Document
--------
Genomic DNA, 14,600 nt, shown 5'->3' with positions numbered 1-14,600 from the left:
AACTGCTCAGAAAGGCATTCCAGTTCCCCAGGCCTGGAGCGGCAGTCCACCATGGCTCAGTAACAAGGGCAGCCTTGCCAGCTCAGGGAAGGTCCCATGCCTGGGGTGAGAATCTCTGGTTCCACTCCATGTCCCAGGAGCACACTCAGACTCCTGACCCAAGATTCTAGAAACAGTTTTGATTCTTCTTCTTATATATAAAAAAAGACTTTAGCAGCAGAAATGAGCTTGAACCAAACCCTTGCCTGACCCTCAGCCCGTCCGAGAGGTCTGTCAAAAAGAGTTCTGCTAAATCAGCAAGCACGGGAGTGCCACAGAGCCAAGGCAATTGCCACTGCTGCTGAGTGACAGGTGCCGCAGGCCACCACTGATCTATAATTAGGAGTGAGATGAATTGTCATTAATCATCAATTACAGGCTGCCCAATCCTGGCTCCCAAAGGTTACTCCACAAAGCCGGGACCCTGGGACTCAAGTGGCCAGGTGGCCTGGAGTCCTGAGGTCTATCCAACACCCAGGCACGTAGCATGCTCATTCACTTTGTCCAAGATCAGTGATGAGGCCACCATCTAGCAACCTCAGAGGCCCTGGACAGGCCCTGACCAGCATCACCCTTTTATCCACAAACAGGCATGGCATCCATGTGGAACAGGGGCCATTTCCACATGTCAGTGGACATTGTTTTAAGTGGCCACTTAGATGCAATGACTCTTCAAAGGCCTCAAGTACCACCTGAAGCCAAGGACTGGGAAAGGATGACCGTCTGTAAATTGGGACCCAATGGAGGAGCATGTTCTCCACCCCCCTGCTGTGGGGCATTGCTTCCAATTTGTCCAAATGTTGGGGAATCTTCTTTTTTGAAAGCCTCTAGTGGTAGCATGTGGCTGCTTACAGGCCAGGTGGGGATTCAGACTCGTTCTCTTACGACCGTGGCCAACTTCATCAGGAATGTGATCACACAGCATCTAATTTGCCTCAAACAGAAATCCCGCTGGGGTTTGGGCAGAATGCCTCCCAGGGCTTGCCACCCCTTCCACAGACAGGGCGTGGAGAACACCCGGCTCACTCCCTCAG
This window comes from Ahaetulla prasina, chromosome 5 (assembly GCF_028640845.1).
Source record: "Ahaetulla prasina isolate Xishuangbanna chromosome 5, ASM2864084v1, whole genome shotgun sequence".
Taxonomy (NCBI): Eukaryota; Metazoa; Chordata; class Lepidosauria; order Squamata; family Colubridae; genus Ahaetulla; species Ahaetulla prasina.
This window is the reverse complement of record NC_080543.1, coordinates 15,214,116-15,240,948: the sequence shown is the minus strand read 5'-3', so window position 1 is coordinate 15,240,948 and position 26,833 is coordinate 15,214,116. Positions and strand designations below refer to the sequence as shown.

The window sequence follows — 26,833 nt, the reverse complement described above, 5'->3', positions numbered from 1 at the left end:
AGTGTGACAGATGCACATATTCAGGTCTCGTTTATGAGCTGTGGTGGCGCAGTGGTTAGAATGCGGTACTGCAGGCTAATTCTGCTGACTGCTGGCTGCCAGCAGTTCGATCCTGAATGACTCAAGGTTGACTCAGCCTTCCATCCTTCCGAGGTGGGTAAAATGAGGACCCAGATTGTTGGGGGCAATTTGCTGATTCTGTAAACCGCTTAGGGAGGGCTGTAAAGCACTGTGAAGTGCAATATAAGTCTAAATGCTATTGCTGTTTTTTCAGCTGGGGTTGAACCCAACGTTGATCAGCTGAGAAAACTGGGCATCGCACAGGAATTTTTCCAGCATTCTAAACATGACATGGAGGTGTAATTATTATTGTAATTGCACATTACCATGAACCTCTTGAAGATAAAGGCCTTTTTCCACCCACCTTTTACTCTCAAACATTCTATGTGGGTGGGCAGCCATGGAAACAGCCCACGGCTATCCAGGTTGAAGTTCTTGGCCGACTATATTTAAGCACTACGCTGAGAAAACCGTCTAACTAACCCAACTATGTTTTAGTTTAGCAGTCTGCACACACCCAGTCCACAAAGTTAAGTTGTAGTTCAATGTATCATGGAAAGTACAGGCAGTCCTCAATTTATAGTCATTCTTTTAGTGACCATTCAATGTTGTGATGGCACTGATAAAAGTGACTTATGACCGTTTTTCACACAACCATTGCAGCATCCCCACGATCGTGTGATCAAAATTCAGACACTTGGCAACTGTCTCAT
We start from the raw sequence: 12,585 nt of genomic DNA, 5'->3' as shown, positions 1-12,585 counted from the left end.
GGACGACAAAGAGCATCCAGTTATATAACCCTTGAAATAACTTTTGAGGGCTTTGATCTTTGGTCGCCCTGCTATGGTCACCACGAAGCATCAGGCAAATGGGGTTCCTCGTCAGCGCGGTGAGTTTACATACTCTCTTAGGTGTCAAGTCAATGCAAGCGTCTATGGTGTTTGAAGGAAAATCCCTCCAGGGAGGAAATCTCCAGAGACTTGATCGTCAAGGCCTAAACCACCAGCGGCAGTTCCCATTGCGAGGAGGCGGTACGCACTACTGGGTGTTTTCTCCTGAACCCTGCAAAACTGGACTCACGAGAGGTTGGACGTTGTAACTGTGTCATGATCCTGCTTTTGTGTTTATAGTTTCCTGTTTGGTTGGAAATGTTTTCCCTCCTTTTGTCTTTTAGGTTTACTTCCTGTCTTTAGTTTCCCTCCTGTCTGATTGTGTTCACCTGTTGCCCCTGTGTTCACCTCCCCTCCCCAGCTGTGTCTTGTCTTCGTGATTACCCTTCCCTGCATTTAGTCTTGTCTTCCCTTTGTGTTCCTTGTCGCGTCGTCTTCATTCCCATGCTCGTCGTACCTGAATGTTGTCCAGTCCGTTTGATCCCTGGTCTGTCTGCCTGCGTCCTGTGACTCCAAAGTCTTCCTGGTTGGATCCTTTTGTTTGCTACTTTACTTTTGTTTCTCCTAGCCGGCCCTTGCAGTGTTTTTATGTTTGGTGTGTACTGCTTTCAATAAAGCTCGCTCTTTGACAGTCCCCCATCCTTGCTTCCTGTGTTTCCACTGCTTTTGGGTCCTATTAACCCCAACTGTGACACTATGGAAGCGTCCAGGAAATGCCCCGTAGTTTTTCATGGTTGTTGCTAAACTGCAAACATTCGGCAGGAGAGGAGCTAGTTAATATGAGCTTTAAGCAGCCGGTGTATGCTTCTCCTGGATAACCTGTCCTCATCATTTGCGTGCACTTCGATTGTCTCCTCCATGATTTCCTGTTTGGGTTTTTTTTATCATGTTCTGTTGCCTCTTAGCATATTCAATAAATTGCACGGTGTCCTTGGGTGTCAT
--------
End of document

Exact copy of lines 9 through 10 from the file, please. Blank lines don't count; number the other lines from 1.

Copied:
We start from the raw sequence: 12,585 nt of genomic DNA, 5'->3' as shown, positions 1-12,585 counted from the left end.
GGACGACAAAGAGCATCCAGTTATATAACCCTTGAAATAACTTTTGAGGGCTTTGATCTTTGGTCGCCCTGCTATGGTCACCACGAAGCATCAGGCAAATGGGGTTCCTCGTCAGCGCGGTGAGTTTACATACTCTCTTAGGTGTCAAGTCAATGCAAGCGTCTATGGTGTTTGAAGGAAAATCCCTCCAGGGAGGAAATCTCCAGAGACTTGATCGTCAAGGCCTAAACCACCAGCGGCAGTTCCCATTGCGAGGAGGCGGTACGCACTACTGGGTGTTTTCTCCTGAACCCTGCAAAACTGGACTCACGAGAGGTTGGACGTTGTAACTGTGTCATGATCCTGCTTTTGTGTTTATAGTTTCCTGTTTGGTTGGAAATGTTTTCCCTCCTTTTGTCTTTTAGGTTTACTTCCTGTCTTTAGTTTCCCTCCTGTCTGATTGTGTTCACCTGTTGCCCCTGTGTTCACCTCCCCTCCCCAGCTGTGTCTTGTCTTCGTGATTACCCTTCCCTGCATTTAGTCTTGTCTTCCCTTTGTGTTCCTTGTCGCGTCGTCTTCATTCCCATGCTCGTCGTACCTGAATGTTGTCCAGTCCGTTTGATCCCTGGTCTGTCTGCCTGCGTCCTGTGACTCCAAAGTCTTCCTGGTTGGATCCTTTTGTTTGCTACTTTACTTTTGTTTCTCCTAGCCGGCCCTTGCAGTGTTTTTATGTTTGGTGTGTACTGCTTTCAATAAAGCTCGCTCTTTGACAGTCCCCCATCCTTGCTTCCTGTGTTTCCACTGCTTTTGGGTCCTATTAACCCCAACTGTGACACTATGGAAGCGTCCAGGAAATGCCCCGTAGTTTTTCATGGTTGTTGCTAAACTGCAAACATTCGGCAGGAGAGGAGCTAGTTAATATGAGCTTTAAGCAGCCGGTGTATGCTTCTCCTGGATAACCTGTCCTCATCATTTGCGTGCACTTCGATTGTCTCCTCCATGATTTCCTGTTTGGGTTTTTTTTATCATGTTCTGTTGCCTCTTAGCATATTCAATAAATTGCACGGTGTCCTTGGGTGTCAT